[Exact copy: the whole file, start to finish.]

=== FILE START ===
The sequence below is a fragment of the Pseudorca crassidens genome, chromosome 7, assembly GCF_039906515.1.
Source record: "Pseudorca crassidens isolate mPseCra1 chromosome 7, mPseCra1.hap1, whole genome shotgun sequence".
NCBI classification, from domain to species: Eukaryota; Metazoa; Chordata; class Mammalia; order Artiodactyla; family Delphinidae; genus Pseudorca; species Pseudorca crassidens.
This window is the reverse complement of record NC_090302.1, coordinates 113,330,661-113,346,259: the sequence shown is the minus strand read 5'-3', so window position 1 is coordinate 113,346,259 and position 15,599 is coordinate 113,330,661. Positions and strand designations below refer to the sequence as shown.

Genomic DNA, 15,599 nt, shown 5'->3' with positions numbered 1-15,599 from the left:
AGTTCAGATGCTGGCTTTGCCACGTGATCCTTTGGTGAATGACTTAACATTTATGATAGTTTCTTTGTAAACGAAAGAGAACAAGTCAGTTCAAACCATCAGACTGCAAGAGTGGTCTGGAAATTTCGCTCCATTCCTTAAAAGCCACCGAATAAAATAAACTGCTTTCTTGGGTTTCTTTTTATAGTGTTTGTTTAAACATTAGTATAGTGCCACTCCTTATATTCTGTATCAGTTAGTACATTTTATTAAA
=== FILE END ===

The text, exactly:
The sequence below is a fragment of the Pseudorca crassidens genome, chromosome 7, assembly GCF_039906515.1.
Source record: "Pseudorca crassidens isolate mPseCra1 chromosome 7, mPseCra1.hap1, whole genome shotgun sequence".
NCBI classification, from domain to species: Eukaryota; Metazoa; Chordata; class Mammalia; order Artiodactyla; family Delphinidae; genus Pseudorca; species Pseudorca crassidens.
This window is the reverse complement of record NC_090302.1, coordinates 113,330,661-113,346,259: the sequence shown is the minus strand read 5'-3', so window position 1 is coordinate 113,346,259 and position 15,599 is coordinate 113,330,661. Positions and strand designations below refer to the sequence as shown.

Genomic DNA, 15,599 nt, shown 5'->3' with positions numbered 1-15,599 from the left:
AGTTCAGATGCTGGCTTTGCCACGTGATCCTTTGGTGAATGACTTAACATTTATGATAGTTTCTTTGTAAACGAAAGAGAACAAGTCAGTTCAAACCATCAGACTGCAAGAGTGGTCTGGAAATTTCGCTCCATTCCTTAAAAGCCACCGAATAAAATAAACTGCTTTCTTGGGTTTCTTTTTATAGTGTTTGTTTAAACATTAGTATAGTGCCACTCCTTATATTCTGTATCAGTTAGTACATTTTATTAAA